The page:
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Organisation Behaviour

Assignment-1

Employee Engagement

Kumar Abhishek PGPIM (2012-13)

Table of Contents
Inroduction ....................................................................................................................................... 3 Organizational Commitment ............................................................................................................. 3 Job Involvement ............................................................................................................................... 4 Outcomes of Engagement ................................................................................................................. 5 Customer loyalty ........................................................................................................................... 5 Employee retention ...................................................................................................................... 5 Employee productivity .................................................................................................................. 6 Manager self-efficacy .................................................................................................................... 6 Key points ................................................................................................................................. 6 Variations in Employee Engagement ................................................................................................. 7 Are some people more likely to engage than others? .................................................................... 7 Generation Y ................................................................................................................................. 7 Differences in employee lifestyle expectations .............................................................................. 7 Measuring Employee Engagement .................................................................................................... 8 Conclusion ........................................................................................................................................ 8 LEARNING ....................................................................................................................................... 10 Past work experience ...................................................................................................................... 11 Bibliography.................................................................................................................................... 12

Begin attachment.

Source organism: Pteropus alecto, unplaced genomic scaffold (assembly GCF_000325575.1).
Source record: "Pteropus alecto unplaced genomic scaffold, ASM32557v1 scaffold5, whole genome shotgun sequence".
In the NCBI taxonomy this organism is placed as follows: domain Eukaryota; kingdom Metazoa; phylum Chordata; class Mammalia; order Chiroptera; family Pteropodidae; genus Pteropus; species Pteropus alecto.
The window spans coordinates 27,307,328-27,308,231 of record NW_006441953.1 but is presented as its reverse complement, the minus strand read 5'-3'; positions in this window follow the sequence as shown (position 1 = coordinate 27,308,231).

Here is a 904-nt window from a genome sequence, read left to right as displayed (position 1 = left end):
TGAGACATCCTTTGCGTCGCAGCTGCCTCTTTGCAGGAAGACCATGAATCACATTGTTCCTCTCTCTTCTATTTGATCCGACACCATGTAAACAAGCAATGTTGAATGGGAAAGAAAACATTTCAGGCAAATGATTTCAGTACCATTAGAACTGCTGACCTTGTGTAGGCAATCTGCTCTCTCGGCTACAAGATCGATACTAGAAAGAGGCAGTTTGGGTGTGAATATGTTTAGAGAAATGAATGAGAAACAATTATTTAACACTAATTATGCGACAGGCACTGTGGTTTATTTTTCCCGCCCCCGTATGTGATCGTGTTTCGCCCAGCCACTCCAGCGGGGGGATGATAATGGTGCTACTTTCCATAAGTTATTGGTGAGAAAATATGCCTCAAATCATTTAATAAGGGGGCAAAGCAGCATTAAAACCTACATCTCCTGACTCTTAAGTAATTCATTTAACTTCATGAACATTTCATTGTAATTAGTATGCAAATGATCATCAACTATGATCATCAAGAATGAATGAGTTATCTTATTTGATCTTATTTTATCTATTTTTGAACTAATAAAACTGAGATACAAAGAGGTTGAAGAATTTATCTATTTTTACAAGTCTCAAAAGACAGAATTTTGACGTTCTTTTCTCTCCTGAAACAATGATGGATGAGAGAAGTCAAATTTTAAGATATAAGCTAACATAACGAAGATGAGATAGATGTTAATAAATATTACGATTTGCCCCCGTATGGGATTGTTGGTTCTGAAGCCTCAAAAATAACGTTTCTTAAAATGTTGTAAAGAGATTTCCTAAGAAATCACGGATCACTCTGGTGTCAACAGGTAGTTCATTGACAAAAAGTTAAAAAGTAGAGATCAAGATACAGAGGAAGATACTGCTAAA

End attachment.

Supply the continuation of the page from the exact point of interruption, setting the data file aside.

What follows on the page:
Inroduction
Employee engagement has emerged as one of the most important topics in the sphere of human resource management. It stands for the extent to which the employees are committed to the vision, mission and goals of the organization and involved with the work they do. Employee engagement has become a hot topic in the world of human resource management. An engaged employee is the one who is fully involved in and enthusiastic about his work and thus will act in a way that furthers his organization's interests. Engaged employees care about and are loyal to the future of the organization. They are willing to put in extra efforts to ensure that the organization is led to growth and development. According to Gallup(2006)1 there are the following three types of people in terms of their level of engagement: (a) Engaged employees are builders. They perform at consistently high levels. They want to use their talents and strengths at work every day. They work with passion and they drive innovation and move their organization forward. (b) Not Engaged employees tend to concentrate on tasks rather than the goals. They want to be told what to do. Employees who are not-engaged tend to feel their contributions are being overlooked. (c) Actively Disengaged employees are the "cave dwellers." They are consistently against virtually everything. They sow seeds of negativity at every opportunity. Every day, actively disengaged workers undermine what their engaged coworkers accomplish. To sum up, the concept of employee engagement is an amalgam of essentially two well-known constructs, namely, organizational commitment and job involvement.

Organizational Commitment